R.R. Donnelley & Sons (NYSE: RRD) today reported first quarter net sales of $1.45 billion as compared to $1.07 billion for the same period last year. On a GAAP basis, net loss was $58.8 million with a net loss of $0.39 per share. Non-GAAP earnings were $17.6 million, a 140% increase over the same period last year or $0.11 per diluted share, up 83%.
Topics of this summary:
- Segment Performance
- Q & A
The acquisition of Moore/Wallace closed on February 27, 2006 and first quarter results include the combined operations for just 34 days. In today's earnings call, Donnelley's CEO, Mark Angelson gave participants an overview of what he called the new Donnelley. Angelson stated the old Donnelly was overstaffed and had become internally focused. Under his leadership he has assembled the best team in the industry to turn the company around and achieve customer focus and company profits. Angelson and his team will use what was characterized as plain old-fashioned management, basic blocking and tackling, to achieve profits. Angelson expects employees to wear many hats, work hard, focus on customers, be accountable, work as part of a team and that will walk through walls to achieve goals. Angelson predicts his employees will be invigorated and reinvigorated under the new structure. Under Donnelley's new platform, Angelson recommitted to $100 million in cost savings in the next 12 months and reported the company is on track to deliver that savings.
Raine Analyst Take: The $100 million in cost savings promised by Angelson is a drop in the bucket for the size of this new organization. With over 600 less headcount in RRD Corporate, he has already made his number. We believe the real work has just begun and that cracks in the armor are already starting to show before the integration is complete. Two factors are at play. The first is the operating culture which has been a public display of poorly handled terminations. A recent Federal ruling about the civil rights violation means the class action suit is once again free to pursue their formerly stalled lawsuit which is not surprising given the negative momentum Angelson has created since he has taken the helm. The second factor is the business model. We are not convinced that a publishing print model can profitably co-exist with an enterprise print model AND go to scale to provide the appropriate return to shareholders on a sustainable basis. Case in point is Cadmus with their fifth consecutive quarter of positive growth via value-add services to discrete verticals; now in the position to purify their business model and aggressively streamline their old core of magazine publishing.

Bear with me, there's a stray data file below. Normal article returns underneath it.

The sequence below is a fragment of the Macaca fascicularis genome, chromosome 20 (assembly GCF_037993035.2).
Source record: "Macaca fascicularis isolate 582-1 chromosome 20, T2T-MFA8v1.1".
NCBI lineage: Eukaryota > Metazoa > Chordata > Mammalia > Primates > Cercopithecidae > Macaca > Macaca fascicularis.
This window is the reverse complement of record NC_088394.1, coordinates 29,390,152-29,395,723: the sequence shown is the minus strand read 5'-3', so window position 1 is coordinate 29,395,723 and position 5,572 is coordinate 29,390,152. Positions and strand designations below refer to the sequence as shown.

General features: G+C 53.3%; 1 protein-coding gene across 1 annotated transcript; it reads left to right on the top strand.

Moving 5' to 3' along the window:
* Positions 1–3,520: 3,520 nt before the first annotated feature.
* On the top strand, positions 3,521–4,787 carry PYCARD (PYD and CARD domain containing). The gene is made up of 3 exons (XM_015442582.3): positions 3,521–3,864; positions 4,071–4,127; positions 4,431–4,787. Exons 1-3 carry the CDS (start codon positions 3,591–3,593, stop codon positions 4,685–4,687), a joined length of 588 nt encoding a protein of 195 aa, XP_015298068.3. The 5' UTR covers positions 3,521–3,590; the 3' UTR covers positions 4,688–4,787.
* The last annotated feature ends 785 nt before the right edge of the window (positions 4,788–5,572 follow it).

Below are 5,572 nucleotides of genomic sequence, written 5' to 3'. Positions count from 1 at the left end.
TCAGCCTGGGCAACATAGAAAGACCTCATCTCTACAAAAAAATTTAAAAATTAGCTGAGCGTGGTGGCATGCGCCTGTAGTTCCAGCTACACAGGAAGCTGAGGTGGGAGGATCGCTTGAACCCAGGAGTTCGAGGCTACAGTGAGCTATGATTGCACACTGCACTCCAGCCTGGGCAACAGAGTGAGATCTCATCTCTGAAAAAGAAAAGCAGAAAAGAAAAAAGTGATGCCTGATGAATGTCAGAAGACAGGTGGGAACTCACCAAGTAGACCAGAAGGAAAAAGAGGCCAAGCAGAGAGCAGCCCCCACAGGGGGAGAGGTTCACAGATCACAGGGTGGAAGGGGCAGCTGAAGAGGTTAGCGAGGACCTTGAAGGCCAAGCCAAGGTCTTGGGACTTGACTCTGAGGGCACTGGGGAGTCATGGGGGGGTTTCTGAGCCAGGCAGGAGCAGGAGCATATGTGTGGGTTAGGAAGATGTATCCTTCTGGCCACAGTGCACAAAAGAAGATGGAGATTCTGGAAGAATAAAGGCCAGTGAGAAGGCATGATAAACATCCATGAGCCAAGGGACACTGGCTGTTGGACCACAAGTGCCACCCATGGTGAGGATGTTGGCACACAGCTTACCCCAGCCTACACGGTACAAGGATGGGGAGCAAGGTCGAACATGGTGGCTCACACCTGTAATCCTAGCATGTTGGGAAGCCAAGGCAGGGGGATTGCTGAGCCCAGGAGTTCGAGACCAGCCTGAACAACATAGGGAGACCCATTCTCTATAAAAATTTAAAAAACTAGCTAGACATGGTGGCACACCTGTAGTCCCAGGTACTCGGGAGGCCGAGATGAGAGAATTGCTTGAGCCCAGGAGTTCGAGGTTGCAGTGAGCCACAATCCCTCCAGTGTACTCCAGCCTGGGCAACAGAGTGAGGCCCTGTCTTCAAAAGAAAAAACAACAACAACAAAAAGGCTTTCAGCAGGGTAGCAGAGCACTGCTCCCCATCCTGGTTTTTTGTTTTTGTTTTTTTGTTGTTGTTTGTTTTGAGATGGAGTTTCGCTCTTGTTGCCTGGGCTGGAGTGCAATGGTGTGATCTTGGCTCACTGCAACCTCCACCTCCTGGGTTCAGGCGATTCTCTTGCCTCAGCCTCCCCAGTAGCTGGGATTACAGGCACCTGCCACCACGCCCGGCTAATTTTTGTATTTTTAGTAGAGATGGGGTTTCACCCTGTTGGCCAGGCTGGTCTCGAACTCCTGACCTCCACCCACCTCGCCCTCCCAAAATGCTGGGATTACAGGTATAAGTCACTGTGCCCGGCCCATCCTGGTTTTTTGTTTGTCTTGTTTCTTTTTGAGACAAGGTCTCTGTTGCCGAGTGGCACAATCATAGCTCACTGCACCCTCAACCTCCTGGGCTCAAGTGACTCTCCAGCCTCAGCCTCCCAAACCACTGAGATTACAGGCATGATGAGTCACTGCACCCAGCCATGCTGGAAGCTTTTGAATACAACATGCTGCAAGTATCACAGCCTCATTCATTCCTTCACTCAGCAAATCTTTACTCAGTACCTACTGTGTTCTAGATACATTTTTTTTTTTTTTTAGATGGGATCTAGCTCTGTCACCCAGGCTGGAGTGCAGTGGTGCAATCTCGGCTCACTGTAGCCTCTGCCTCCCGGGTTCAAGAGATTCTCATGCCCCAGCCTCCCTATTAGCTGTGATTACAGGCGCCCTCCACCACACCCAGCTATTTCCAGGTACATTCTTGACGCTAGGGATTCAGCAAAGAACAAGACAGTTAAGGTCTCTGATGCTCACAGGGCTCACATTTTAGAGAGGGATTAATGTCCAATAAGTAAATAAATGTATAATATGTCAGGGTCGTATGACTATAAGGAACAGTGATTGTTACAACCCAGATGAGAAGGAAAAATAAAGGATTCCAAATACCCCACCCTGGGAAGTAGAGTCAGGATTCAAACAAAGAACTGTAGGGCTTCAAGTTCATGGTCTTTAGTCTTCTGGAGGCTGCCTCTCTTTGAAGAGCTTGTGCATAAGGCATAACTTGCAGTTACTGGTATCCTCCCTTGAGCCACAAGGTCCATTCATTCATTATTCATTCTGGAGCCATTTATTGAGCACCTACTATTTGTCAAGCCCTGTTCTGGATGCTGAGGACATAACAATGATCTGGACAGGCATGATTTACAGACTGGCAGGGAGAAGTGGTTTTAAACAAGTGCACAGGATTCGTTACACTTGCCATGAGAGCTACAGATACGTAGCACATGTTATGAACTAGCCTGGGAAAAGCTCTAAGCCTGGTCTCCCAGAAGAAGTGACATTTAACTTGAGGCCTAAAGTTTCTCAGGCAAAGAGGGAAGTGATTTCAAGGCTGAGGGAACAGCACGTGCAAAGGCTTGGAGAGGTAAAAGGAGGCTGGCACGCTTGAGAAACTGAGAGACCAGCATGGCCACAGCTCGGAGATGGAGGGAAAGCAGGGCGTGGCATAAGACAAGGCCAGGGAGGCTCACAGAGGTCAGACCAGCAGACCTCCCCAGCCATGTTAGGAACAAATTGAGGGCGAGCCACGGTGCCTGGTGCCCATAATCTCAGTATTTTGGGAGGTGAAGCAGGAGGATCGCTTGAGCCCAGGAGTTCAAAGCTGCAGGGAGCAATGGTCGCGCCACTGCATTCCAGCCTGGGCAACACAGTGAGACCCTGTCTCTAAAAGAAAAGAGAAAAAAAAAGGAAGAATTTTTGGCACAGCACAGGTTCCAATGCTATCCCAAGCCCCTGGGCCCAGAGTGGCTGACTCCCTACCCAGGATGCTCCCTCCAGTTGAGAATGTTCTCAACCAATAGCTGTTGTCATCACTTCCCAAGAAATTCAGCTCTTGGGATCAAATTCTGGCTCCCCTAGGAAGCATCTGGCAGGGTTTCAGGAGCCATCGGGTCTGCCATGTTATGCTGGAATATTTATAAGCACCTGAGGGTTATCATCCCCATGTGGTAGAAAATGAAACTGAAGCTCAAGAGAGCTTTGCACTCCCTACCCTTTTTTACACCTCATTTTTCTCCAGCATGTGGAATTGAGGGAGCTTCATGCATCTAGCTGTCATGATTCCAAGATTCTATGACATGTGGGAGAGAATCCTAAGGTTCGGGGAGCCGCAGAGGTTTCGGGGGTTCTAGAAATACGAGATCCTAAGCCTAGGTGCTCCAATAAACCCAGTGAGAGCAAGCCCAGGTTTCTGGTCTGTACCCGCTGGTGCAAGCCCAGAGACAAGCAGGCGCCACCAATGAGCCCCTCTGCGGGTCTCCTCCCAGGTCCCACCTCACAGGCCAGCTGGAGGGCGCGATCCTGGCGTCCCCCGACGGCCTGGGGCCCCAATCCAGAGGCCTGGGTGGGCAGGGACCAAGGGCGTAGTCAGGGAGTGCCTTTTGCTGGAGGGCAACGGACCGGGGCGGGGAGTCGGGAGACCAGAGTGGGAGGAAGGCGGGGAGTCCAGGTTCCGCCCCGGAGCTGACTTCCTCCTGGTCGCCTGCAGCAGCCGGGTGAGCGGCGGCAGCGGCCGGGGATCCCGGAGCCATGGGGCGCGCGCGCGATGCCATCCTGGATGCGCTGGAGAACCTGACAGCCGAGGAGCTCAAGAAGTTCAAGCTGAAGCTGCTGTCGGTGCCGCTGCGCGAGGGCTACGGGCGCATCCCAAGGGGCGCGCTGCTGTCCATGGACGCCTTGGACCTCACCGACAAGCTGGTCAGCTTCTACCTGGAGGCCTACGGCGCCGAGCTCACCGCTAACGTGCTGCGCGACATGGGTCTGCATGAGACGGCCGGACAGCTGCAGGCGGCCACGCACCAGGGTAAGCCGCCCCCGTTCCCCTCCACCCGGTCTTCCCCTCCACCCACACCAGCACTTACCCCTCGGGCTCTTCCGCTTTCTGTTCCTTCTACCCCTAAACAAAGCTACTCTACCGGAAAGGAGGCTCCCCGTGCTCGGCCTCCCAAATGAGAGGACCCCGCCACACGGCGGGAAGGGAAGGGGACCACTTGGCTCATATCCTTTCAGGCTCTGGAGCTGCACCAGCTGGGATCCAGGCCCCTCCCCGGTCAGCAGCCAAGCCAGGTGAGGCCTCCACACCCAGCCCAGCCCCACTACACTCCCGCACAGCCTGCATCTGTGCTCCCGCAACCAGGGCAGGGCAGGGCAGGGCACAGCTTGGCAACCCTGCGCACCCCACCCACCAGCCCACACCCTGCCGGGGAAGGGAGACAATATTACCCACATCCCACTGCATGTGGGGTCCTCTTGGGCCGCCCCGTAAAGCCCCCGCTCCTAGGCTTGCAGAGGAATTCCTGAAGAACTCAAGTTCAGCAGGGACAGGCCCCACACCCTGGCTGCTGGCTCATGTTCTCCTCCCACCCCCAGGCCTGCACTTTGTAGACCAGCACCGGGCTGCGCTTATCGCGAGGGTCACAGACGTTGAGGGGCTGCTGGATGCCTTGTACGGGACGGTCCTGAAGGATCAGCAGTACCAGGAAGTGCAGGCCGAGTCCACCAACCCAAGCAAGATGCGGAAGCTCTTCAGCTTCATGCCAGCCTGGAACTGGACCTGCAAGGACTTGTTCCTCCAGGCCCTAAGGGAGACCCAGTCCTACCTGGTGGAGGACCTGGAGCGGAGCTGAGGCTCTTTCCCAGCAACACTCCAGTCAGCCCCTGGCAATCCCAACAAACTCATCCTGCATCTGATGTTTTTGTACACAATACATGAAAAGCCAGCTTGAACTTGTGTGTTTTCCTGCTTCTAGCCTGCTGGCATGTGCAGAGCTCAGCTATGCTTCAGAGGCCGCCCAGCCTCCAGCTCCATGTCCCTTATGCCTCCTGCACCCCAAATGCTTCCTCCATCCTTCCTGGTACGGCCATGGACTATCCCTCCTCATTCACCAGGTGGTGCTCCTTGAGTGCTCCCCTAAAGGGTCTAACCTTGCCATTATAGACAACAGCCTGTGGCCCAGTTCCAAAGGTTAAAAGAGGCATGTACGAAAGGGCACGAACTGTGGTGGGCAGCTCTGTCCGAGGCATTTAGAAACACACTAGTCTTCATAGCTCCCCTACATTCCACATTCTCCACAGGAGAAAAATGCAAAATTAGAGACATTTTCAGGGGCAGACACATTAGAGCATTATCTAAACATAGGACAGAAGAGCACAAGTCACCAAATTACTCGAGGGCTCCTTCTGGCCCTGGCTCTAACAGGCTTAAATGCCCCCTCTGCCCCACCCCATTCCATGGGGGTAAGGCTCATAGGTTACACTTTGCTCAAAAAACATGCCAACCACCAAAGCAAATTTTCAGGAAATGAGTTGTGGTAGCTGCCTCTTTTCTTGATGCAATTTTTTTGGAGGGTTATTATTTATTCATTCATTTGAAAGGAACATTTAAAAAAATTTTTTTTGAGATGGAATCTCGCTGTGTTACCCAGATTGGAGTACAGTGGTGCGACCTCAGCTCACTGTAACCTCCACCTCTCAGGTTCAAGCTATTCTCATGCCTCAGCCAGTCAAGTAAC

Although Angelson indicated that the segment reporting is likely to change in the future, Donnelley continued to report financial results by the segments traditionally used during past earnings calls. Overall, net sales were up 35% due to the combination with Moore Wallace.
The print segment reported increased sales of 1.5% due to strength in the directories and premedia businesses offset lower book revenues. Revenues were flat in the magazine and catalog business on higher volume but lower pricing. Sales in the logistics business increased 4% due to organic growth and expedited services. The operating income in the logistics business was down after adjusting for impairment charges. To improve results, a new logistics team has been assembled and to streamline operations, improve transportation purchasing and implement new procedures all designed to reduce costs. The financial segment reported sales up 25% over the same period last year from increased activity in the global capital markets. The forms and labels segment recorded lower sales and volume declines. The outsourcing segment saw several significant contract wins and renewals during the quarter including IAC and JC Penny, Pan American Life and Unumprovident. These contracts will bring revenues of nearly $600 million. Donnelley considers these wins as votes of confidence. In the commercial segment, Donnelley expects continued opportunities for market expansion even through the short-run commercial market is challenging. This segment experienced increased demand in the direct mail and commercial print operations and heightened activity in the advertising, financial and health care sectors.